Control and Implementation of Single-Inverter Microgrid

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1. Introduction

Renewable energy emerges as an alternative way of generating clean energy. As a result, increasing the use of “green” energy benefits the global environment, making it global concern. This topic relies on a variety of manufacturing and installation industries for its development. As a solution, continuously small and smart grid energy systems appear including renewable energy resources (RES), micro-generators, small energy storage systems, critical and noncritical loads, forming among them a special type of distributed generation system called the Microgrid.

Microgrids knowledge presents a wide range of solution for all of traditional grids problems such as: energy management, system stability, voltage quality, active and reactive power flow control, islanding detection, grid synchronization, and system recovery, all together and provides optimal use of small scale energy generation interaction, increases the penetration of RES, and operates in both grid connected or in autonomous modes. These small but smart grids present a new paradigm for low voltage distribution systems, in which a multilevel control system must be performed in order to ensure the proper operation of the MG [1] .

Recent advances using smart grid technology to maximize operations efficiency, monitoring and supervisory control, power management, and utility grid supplying, make this kind of system a suitable solution for decentralizing the electricity production. Thus, the study of these small grids is imperative because they are helpful to fulfill the maximization of the following issues:

・ Efficiency and demand trends involving technological changes.

・ Advanced energy storage systems.

・ Reduced system restoration time due to transition between the utility grid and the smart grid, improving network reliability.

・ Increased integration of distributed generation resources.

・ Increased security and tolerance to faults.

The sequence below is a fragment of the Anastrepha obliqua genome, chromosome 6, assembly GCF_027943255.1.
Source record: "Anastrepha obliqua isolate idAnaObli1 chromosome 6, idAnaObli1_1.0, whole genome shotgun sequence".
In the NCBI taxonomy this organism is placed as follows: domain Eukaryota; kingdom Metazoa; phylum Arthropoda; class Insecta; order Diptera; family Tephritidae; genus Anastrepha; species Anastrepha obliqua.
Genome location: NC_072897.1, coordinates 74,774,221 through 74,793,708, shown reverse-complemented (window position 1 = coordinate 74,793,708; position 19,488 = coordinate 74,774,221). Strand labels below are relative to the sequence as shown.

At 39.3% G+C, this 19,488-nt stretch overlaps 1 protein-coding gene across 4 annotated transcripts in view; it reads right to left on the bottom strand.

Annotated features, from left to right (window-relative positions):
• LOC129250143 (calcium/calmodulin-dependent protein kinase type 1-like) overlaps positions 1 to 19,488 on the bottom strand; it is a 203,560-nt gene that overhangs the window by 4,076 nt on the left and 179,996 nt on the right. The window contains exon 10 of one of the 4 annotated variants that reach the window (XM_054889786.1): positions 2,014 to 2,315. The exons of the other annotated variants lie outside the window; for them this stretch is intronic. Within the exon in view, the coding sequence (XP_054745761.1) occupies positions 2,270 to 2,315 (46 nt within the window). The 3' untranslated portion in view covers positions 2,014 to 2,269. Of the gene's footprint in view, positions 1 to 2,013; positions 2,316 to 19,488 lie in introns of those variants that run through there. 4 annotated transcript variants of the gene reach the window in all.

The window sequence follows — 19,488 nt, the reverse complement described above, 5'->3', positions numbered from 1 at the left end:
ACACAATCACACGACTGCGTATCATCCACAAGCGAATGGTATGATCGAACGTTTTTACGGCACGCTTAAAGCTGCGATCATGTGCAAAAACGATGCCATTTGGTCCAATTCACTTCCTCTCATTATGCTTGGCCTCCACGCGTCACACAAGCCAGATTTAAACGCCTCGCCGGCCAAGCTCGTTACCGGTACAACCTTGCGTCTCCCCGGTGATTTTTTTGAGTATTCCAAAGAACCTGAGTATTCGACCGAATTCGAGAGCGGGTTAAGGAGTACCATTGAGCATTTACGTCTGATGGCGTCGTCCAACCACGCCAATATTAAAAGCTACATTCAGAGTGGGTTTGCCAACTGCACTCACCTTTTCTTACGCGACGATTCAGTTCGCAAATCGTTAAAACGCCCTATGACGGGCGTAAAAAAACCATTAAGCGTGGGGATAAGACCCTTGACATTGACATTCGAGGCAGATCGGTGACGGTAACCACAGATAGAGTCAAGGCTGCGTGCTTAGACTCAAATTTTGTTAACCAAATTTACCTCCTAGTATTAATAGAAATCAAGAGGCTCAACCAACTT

・ Power quality and system reliability.

・ Decentralized power management: how to generate an amount of power in a lot of places, rather than a lot of power in one place [2] .

The main aim of this paper is to solve problems related to the modeling, control, and power management of distributed generation systems based on the MG’s operating modes. Case study system is equipped by a solar system, WECS, and a microturbine system that jointed to system by dc link and choppers to a common link. All of DG’s connected to the grid by an inverter. Some loads are connected to MG. Control process explained in islanding and grid tie modes.

System modeling is developed based on the variables for an optimal control of active power flow. Voltage source inverters (VSI) are considered as electronic interface in the MG, and need for new analysis tools. Each DG’s and its control strategies are discussed in this article.

2. Photovoltaic System Description

Basic implementation method for PV systems by an auxiliary system is shown in Figure 1 [3] .

The flexibility of the santerno components allows optimal configuration of the various plants, responding to every kind of need [3] . Reliability, considerable reduction of construction times, ease of maintenance, diagnostics and efficient repairs: these are the essential aspects of the modern photovoltaic plants aimed at constantly guaranteeing of maximizing of energy production. A typical implementation of a MV plant is shown in Figure 2.